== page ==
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Donnie Ray O'neal, Jr v. California Department of Corrections

November 27, 2012

DONNIE RAY O'NEAL, JR.,
PLAINTIFF,
v.
CALIFORNIA DEPARTMENT OF CORRECTIONS, ET AL., DEFENDANTS.



The opinion of the court was delivered by: Michael J. Seng United States Magistrate Judge

ORDER DENYING PLAINTIFF'S MOTION FOR RECONSIDERATION OF ORDER DISMISSING SECOND AMENDED COMPLAINT WITH PREJUDICE AND JUDGMENT ENTERED THEREON (ECF No. 29)

I. PROCEDURAL HISTORY

Plaintiff Donnie Ray O'Neal, Jr. is a state prisoner proceeding pro se and in forma pauperis in this civil rights action filed on September 2, 2009 pursuant to 42 U.S.C. § 1983. (Compl., ECF No. 1.) Plaintiff consented to Magistrate Judge jurisdiction. (Consent, ECF No. 6.)

Plaintiff's Complaint and First Amended Complaint were screened and dismissed, with leave to amend, for failure to state a claim. (Orders Dismiss., ECF Nos. 17, 23.) On September 25, 2012, Plaintiff's Second Amended Complaint (Second Am. Compl., ECF No. 26) was screened and dismissed with prejudice for failure to state a claim (Order Dismiss., ECF No. 27), Judgment was entered thereon (J. on Order, ECF No. 28), and the case was closed.

Plaintiff has filed a motion for reconsideration of the September 25, 2012 Order and Judgment. (Mot. Recons., ECF No. 29.) That motion is now before the Court.*fn1

II. SUMMARY OF SECOND AMENDED COMPLAINT

Plaintiff is incarcerated at California Substance Abuse and Treatment Facility at Corcoran, California ("CSATF"). (Second Am. Compl. at 1.) He has medical conditions that require pain management, antibiotics, and a special diet. (Id. at 5.) He alleges that on February 25, 2009, Defendant Physician's Assistant Byers was deliberately indifferent in falsifying Plaintiff's medical records from "deaf", to "hearing impaired." (Id. at 3.)

Plaintiff challenged Byers' decision by filing a February 29, 2009 inmate complaint with the CSATF Warden's office. Defendants Warden Allison and Dr. Enenmoh, who each had responsibility for reviewing the inmate complaint were deliberately indifferent by failing to take action thereon to provide for his safety. (Id.)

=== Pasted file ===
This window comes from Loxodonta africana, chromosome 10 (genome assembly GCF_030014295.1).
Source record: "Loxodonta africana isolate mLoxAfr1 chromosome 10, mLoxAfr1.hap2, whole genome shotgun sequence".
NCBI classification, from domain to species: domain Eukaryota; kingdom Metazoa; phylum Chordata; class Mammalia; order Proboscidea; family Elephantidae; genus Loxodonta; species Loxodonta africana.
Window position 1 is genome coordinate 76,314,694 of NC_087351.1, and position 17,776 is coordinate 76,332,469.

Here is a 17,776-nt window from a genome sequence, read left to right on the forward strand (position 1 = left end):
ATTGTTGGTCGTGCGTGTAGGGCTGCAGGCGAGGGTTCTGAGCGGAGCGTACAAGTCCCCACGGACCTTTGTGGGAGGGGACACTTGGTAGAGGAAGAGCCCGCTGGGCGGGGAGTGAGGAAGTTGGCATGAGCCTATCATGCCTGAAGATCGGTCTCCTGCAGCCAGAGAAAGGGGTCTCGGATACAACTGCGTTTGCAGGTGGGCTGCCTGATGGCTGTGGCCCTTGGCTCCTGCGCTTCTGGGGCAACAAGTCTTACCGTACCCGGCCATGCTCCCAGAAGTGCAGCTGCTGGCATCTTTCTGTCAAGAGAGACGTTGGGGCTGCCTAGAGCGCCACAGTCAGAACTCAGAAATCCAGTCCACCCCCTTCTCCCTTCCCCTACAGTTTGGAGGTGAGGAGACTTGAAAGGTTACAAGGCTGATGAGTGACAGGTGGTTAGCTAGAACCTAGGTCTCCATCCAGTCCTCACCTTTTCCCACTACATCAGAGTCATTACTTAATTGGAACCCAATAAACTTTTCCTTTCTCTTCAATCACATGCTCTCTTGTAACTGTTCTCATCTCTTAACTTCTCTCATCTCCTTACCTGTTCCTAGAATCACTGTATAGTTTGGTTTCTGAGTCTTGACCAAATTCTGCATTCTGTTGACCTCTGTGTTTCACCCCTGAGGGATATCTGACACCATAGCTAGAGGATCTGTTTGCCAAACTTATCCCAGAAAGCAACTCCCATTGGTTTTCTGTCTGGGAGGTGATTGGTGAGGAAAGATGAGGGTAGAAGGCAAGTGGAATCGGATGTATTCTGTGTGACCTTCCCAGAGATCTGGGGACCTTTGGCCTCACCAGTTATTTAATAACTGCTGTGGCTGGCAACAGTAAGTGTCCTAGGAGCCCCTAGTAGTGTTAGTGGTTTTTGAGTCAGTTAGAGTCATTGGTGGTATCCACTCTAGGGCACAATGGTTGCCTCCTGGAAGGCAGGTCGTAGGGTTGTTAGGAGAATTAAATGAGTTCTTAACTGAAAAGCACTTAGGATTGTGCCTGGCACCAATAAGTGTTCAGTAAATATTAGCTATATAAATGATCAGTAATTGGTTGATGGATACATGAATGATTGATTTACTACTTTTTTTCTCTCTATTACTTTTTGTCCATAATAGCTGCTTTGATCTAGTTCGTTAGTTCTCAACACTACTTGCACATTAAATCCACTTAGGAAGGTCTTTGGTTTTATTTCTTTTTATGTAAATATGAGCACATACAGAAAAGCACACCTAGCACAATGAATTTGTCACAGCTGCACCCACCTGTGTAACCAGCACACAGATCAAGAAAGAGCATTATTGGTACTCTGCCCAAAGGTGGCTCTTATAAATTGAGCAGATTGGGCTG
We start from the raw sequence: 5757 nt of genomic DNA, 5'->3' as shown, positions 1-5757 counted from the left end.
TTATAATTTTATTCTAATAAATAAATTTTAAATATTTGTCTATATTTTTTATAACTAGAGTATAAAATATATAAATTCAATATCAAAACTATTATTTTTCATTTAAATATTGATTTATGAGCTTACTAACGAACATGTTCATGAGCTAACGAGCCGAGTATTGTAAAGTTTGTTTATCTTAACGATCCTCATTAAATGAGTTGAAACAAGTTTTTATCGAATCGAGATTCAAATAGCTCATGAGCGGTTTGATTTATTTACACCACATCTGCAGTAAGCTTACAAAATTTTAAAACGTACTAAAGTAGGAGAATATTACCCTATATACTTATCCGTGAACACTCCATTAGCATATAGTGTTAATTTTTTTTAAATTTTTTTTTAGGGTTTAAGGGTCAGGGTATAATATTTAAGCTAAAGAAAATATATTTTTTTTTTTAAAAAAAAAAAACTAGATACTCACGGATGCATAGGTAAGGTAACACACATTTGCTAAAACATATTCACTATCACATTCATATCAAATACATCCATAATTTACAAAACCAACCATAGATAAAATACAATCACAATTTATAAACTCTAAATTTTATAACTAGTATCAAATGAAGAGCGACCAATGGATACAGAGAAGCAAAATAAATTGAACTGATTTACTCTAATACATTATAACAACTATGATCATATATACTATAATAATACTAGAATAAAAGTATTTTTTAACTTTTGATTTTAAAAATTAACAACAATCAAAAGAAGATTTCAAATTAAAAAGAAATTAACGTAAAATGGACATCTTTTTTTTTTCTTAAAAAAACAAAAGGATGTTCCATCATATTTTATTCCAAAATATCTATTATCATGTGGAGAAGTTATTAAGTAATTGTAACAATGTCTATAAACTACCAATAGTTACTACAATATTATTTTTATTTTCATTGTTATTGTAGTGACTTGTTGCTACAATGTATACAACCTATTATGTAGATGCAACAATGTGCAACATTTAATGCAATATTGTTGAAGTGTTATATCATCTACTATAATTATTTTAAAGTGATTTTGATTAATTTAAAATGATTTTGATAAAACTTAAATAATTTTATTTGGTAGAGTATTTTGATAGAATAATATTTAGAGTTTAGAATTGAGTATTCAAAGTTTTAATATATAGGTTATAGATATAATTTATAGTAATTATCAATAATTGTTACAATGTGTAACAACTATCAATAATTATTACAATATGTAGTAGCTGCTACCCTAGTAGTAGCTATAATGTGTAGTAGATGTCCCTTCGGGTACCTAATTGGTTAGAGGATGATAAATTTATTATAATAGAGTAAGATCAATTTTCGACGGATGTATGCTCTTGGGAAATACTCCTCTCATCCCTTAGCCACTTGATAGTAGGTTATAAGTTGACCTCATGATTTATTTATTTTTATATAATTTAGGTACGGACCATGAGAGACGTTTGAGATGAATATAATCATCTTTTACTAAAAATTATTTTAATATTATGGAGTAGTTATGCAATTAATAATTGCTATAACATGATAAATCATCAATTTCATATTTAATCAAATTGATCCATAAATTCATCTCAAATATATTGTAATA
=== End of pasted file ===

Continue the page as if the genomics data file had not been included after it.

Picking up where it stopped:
On November 30, 2009, while Plaintiff's complaint was still "sitting on [Defendant Enenmoh's] desk, awaiting his final review . . . ." (Id. at 4), Defendant Enenmoh retaliated for the inmate complaint and the instant civil rights action filed September 2, 2009, by ordering that certain of Plaintiff's medical treatments be discontinued. (Id. at 4.)

On August 12, 2012, Plaintiff awoke sweating, with chest pain, cramps, and shortness of breath. He was transported to the medical clinic where preliminary examinations found that Plaintiff's blood pressure and heart rate were abnormally high. An EKG discovered an irregular heart rhythm. The attending nurse related this information to an unnamed doctor, who retaliated for filing of the instant action by not providing immediate treatment. The nurse told a guard that a patient with these symptoms outside of prison would have been admitted for observation. Plaintiff was again denied medical treatment in retaliation for filling the instant action. (Id.)

Plaintiff's Second Amended Complaint names as Defendants: (1) Timothy Byers, CSATF Physician's Assistant; (2) A. Enenmoh, CSATF Chief Medical Officer (CMO); (3) K. Allison, CSATF Warden; and (4) Director, California Department of Corrections and Rehabilitation (CDCR).

III. LEGAL STANDARD

Rule 60(b)(6) allows the Court to relieve a party from an order for any reason that justifies relief. Rule 60(b)(6) "is to be used sparingly as an equitable remedy to prevent manifest injustice and is to be utilized only where extraordinary circumstances . . ." exist. Harvest v. Castro, 531 F.3d 737, 749 (9th Cir. 2008). The moving party "must demonstrate both injury and circumstances beyond his control . . . ." Id. In seeking reconsideration of an order, Local Rule 230(j) requires a party to identify the motion or order in issue and when it was made, and show "what new or different facts or circumstances are claimed to exist which did not exist or were not shown upon such prior motion, or what other grounds exist for the motion."

"A motion for reconsideration should not be granted, absent highly unusual circumstances, unless the . . . court is presented with newly discovered evidence, committed clear error, or if there is an intervening change in the controlling law," Marlyn Nutraceuticals, Inc. v. Mucos Pharma GmbH & Co., 571 F.3d 873, 880 (9th Cir. 2009), and "[a] party seeking reconsideration must show more than a disagreement with the [c]court's decision, and recapitulation . . ." of that which was already ...


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